E.C. Davidson, the subject of this sketch, has gained a record in the Solomon valley for the perserverance, pluck and courage with which he bore the hardships incident to building a home on the frontier. But the spirit which led him to the new West served him through a long seige of toil, disappointments, failures, drouths and grasshoppers. Though not the first to pitch his tent in the undeveloped country, E.C. Davidson was early on the ground, and his lands to-day bear little resemblance to the government claim he secured in 1869.
The handsome and commodious residence has long since been substituted for the dugout or cabin of primitive days. His herds of fine bred cattle have supplanted the horned Texas steer and the poorly constructed stables have given way to the immense bank barn that is filled to the rafters with the sweet scented alfalfa and golden grain. In fact, everything has been transformed from a mere prairie claim to a well tilled and improved farm.
E.C. Davidson is a native of Franklin County, Ohio, born in 1847. When sixteen years of age he came with his brother, Garrett, to Illinois, and settled on a farm near Bushnell, where he lived seven years. In 1869, he came to Kansas and rented land in Washington county for one year, in the meantime coming to Cloud and selecting a homestead, his present country place.
He was married in 1870, to Anna Franks, whose parents were early settlers in Kansas. Mr. Davidson started in life with practically none of this world's goods, but he secured a wife who has very materially assisted in gaining the competency they now enjoy. She shared nobly the trying ordeals of the early settlers' wives and is his better half in the truest sense of the word. They adapted themselves to circumstances, and their little cabin was polished with content, happy in their dreams of the future. While their larder was sometimes lacking in variety, there was never a scarcity of meat.
Mr. Davidson was a typical frontiersman, fond of the hunt, and his trusty rifle has been the means of bringing about many a repast fit for the gods. Buffalo and antelope were plentiful, with droves of wild turkeys and flocks of prairie chicken and quail. He brought in game by the wagon load. He was also fond of the chase and retains a special weakness in this direction, keeping a kennel of dogs for this pastime. He has quite an interesting collection of coyote, fox and jackrabbit trophies.
However, he is a thorough agriculturist, taking great pride in his crops of wheat and alfalfa. This year (1901) he has two hundred tons of hay in his barn. The yield from this alfalfa ground netted him $50 per acre. He has been feeding and shipping cattle for more than fifteen years, which was the beginning of his prosperity. He is a Short Horn breeder and has one hundred and fifty head of fine cattle. He has just completed one of the most perfectly planned feeding barns in this or any other country. Its dimensions are 43x64 feet, with a basement. He constructed another large barn 64x64 feet, in 1889.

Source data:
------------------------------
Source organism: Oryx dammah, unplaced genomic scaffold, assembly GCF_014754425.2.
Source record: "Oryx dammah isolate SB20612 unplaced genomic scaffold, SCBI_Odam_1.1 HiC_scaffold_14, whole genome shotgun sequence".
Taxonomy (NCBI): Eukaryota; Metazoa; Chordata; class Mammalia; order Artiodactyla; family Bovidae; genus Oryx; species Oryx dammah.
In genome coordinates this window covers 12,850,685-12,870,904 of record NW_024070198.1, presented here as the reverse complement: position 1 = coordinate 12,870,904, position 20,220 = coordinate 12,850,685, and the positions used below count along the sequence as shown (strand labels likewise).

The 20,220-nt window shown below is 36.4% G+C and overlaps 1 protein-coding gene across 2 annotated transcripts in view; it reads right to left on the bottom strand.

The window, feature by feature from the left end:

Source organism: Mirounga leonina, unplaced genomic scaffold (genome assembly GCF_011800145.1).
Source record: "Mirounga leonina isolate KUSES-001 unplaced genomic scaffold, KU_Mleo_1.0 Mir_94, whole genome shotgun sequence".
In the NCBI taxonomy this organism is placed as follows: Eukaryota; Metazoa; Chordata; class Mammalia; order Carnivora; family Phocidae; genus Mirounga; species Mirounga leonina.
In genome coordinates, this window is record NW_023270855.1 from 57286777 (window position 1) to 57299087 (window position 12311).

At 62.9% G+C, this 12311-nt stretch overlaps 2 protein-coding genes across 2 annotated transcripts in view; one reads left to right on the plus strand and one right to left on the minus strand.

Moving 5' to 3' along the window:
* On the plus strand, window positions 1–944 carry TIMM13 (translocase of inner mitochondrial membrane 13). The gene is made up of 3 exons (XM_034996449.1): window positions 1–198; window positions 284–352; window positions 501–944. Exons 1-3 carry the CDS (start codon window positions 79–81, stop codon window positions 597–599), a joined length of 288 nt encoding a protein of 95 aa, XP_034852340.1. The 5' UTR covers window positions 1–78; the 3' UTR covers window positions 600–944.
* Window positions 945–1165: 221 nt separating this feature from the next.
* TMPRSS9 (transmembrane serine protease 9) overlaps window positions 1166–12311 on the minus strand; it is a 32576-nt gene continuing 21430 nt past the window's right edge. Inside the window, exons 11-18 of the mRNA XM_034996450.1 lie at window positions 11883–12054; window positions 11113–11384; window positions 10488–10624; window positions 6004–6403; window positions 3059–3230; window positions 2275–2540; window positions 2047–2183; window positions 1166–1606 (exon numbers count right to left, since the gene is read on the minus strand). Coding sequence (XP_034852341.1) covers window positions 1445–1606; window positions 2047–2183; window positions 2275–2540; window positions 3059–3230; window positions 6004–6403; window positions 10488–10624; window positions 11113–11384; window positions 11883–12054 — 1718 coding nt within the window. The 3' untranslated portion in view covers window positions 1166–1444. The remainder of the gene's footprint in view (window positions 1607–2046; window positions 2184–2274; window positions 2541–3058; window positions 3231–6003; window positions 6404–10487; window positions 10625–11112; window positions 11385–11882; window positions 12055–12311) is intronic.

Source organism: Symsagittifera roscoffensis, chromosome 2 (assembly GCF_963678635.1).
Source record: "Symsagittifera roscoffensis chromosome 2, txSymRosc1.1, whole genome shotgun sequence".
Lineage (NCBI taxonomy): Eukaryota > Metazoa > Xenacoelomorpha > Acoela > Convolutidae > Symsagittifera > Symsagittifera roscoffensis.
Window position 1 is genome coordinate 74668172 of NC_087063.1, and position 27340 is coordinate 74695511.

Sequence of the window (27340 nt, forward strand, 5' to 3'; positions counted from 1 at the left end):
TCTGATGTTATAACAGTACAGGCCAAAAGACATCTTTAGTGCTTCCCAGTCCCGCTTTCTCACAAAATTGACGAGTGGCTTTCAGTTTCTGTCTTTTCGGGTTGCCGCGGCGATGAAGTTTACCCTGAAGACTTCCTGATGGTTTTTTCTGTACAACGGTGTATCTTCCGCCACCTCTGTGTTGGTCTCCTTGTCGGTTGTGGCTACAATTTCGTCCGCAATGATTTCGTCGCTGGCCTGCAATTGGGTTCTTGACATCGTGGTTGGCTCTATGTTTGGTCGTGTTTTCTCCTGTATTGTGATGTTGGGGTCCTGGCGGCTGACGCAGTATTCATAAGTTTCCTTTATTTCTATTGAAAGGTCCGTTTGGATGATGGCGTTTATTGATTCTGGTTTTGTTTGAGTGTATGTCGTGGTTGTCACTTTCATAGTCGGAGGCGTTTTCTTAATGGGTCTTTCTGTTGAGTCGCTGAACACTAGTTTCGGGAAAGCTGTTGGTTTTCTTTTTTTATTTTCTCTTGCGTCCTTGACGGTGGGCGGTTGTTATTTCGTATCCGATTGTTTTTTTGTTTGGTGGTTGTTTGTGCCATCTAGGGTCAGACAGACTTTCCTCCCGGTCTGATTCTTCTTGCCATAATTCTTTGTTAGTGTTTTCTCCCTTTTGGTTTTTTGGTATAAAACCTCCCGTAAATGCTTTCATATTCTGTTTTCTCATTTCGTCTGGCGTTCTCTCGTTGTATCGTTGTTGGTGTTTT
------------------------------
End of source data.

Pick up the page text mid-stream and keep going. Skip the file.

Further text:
To Mr. Davidson belongs the distinction of hauling the first building material that went into the present town of Beloit, which is in all probability a bit of hitherto unwritten history. When making his second trip from Washington county to the Solomon valley, he was accosted by a citizen of Abilene, who asked his destination. Upon being told it was Glasco, he said he had some lumber he wanted hauled to Willow Springs, (now Beloit) and offered five dollars for the transportation of it to that place. This was May 5, 1870, and the lumber was for a Mr. Elliott, who built the first shanty on the town site.
Mr. Davidson relates many interesting reminisences of pioneer times, buffalo hunts, etc., some of them appearing elsewhere on these pages. It was several years before the Davidsons' began to prosper or even possessed a cow. The new comers were handicapped in so many ways they could not progress rapidly. Again, after raising the grain there was no market nearer than Clay Center. He says on one occasion he hauled a load of rye to that town, which required three days time, receiving but twenty-five cents per bushel.
He has always raised hogs and got his start in this industry by delivering fourteen bushels of corn to Matt Wilcox in exchange for two Chester White pigs. It took Mr. Davidson a dozen years or more to put his land under cultivation. His efforts were retarded because he did not have sufficient teams or grain to feed them.
Mr. and Mrs. Davidson have an interesting family of three sons and one daughter, who are all useful members of society, viz: William (see sketch), Lorean, (see sketch); Retta, the only daughter is an accomplished young lady. She is a student of Lindsborg College, where she is taking a special course in music. She is a graduate of the Glasco high school and on her third year of the college course. Joseph N. graduated from the Glasco high school and is a law student in the Kansas State University.
Mr. Davidson is a Democrat in politics and is a member of the order of I.O.O.F., of Glasco lodge.
Transcribed from E.F. Hollibaugh's Biographical history of Cloud County, Kansas biographies of representative citizens. Illustrated with portraits of prominent people, cuts of homes, stock, etc. [n.p., 1903] 919p. illus., ports. 28 cm.
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